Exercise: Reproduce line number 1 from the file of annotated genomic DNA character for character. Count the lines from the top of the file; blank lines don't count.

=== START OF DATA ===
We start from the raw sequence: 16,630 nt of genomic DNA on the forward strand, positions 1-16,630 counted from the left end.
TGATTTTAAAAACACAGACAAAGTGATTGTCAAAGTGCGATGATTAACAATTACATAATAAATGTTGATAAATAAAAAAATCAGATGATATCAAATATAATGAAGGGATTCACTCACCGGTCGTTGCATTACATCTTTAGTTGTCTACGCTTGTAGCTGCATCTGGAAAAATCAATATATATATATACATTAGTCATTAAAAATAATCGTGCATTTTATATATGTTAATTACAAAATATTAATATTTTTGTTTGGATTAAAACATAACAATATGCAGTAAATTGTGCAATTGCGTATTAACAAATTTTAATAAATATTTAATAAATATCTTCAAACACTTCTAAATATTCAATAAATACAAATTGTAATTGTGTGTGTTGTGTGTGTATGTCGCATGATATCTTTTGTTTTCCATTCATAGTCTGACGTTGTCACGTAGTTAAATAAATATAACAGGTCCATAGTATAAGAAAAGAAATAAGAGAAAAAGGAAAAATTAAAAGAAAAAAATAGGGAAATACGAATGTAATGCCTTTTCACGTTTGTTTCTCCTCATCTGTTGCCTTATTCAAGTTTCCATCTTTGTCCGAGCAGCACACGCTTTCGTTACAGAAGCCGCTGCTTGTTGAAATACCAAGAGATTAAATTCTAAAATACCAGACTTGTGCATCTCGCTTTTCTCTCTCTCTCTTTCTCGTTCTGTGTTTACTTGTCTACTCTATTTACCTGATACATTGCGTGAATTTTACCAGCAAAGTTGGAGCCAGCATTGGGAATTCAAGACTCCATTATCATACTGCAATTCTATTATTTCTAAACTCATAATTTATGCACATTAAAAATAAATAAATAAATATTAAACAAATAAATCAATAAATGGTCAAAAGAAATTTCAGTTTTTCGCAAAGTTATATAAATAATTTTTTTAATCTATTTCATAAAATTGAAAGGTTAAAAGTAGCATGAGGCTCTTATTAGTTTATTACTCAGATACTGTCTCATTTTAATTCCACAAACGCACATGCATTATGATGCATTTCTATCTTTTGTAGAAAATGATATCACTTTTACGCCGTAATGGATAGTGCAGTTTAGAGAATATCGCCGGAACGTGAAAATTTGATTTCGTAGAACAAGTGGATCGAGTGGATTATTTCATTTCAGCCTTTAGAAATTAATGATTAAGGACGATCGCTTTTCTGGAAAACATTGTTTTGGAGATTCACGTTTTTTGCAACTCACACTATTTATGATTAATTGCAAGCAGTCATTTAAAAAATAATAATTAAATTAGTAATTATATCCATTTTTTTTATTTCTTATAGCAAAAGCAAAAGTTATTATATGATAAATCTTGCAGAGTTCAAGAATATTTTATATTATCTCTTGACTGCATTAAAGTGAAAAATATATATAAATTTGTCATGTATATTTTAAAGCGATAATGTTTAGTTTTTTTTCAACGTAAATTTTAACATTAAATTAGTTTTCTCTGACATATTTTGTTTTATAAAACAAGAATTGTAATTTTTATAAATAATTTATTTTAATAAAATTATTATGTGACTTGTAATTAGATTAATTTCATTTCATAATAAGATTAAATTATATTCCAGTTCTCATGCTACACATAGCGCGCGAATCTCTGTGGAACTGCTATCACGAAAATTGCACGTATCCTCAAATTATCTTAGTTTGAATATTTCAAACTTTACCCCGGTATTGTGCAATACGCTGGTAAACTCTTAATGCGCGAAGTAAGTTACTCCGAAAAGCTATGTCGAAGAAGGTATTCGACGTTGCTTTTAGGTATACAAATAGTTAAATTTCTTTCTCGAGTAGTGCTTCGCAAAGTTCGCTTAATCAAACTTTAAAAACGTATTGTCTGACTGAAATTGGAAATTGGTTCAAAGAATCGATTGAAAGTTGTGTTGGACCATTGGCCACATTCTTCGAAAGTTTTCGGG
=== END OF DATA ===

We start from the raw sequence: 16,630 nt of genomic DNA on the forward strand, positions 1-16,630 counted from the left end.